‘The new bins regime faces its first real test’

The start of fortnightly bin 
collections has proved to be a very mixed experience across Edinburgh.

For some neighbourhoods it has been a nightmare. Rubbish has piled up on the streets, bins have gone unemptied for weeks, pest controllers have seen demand for their services rise, and, three months on, things are still not back to normal.

In other areas, it has been a pretty smooth transition, with none of the disruption that was predicted.

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Now, with the Christmas and New Year holidays looming, the new regime is facing what should be its first real test. The experience elsewhere when the switch has been made from weekly collections has been that problems arise over the festive 

The reason for this is obvious. As we sit at home enjoying ourselves with family and friends, exchanging gift-wrapped presents and eating and drinking more than usual, we pile up waste faster than any other time of the year.

The average family produces five full bin bags more than usual over the holiday period, according to one estimate.

Given the inevitable change to bin collections over the holidays, the council had two options here.

First, recognising that this was an exceptional time when bins would fill up faster than usual, pay for an extra round of collections to ensure that no-one waited longer than two weeks for theirs to be emptied.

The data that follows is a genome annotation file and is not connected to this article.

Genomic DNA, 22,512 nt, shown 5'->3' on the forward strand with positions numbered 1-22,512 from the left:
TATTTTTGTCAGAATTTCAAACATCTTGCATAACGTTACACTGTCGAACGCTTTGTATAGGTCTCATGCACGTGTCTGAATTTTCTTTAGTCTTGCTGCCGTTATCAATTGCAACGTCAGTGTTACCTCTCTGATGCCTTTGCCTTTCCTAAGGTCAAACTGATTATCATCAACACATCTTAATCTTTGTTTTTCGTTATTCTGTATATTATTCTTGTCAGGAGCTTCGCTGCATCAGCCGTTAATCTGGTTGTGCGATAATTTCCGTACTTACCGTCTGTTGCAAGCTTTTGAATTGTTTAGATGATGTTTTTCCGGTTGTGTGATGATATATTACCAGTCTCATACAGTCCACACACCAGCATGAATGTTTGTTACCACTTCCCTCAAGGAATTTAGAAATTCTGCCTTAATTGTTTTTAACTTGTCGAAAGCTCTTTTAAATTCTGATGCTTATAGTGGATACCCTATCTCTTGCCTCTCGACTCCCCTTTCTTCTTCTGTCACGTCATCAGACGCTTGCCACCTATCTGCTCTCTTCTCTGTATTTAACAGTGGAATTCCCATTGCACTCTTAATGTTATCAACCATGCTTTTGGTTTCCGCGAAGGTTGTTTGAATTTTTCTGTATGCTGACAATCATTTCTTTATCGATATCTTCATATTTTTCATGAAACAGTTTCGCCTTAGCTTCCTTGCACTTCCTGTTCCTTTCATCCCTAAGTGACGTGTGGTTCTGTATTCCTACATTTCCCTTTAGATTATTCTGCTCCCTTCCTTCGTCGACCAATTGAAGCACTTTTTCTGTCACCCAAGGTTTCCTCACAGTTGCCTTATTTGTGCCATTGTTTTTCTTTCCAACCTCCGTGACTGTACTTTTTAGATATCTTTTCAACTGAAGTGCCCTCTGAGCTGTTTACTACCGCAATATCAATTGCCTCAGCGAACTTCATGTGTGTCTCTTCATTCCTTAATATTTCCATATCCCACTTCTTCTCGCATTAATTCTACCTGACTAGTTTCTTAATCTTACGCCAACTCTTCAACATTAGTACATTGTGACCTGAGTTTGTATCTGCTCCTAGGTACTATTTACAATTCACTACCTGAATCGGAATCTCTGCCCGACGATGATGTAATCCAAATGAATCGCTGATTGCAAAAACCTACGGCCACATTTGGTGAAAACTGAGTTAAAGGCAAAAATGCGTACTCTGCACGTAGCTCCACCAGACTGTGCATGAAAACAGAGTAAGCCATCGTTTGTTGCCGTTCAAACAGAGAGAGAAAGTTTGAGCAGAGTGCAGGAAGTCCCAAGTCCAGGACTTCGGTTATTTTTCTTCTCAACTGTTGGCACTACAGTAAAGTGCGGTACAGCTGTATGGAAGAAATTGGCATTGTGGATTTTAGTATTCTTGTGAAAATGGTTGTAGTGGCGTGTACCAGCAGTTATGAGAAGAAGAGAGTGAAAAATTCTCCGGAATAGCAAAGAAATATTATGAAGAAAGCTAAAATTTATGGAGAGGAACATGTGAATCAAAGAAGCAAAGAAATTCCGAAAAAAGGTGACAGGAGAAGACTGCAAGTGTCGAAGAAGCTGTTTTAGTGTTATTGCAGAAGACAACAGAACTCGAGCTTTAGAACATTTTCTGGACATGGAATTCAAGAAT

The alternative was to hold tight and hope that extra recycling collections would be enough to tide 
families through without leaving their waste bins overflowing.

The council has chosen the latter course. Time will tell whether or not that was a good idea.

We must hope that lessons have been learned from earlier this year when miscalculations left parts of the city looking like nothing more than a waste dump.

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This newspaper, along with thousands of city residents, will be watching closely to see.

A real Jem

What an example Jemima Hedley is for older – and younger – workers.

We tell today how the 84-year-old has only just decided to hang up her mop at the sheltered housing complex where many of the residents are decades younger.

She could have retired 24 years ago, but then no-one told her to go, so why should she?

A daily early-morning swim is her key to a long working life as well as no doubt a strong work ethic.

All the best to Jemima for a very well-deserved long and happy 

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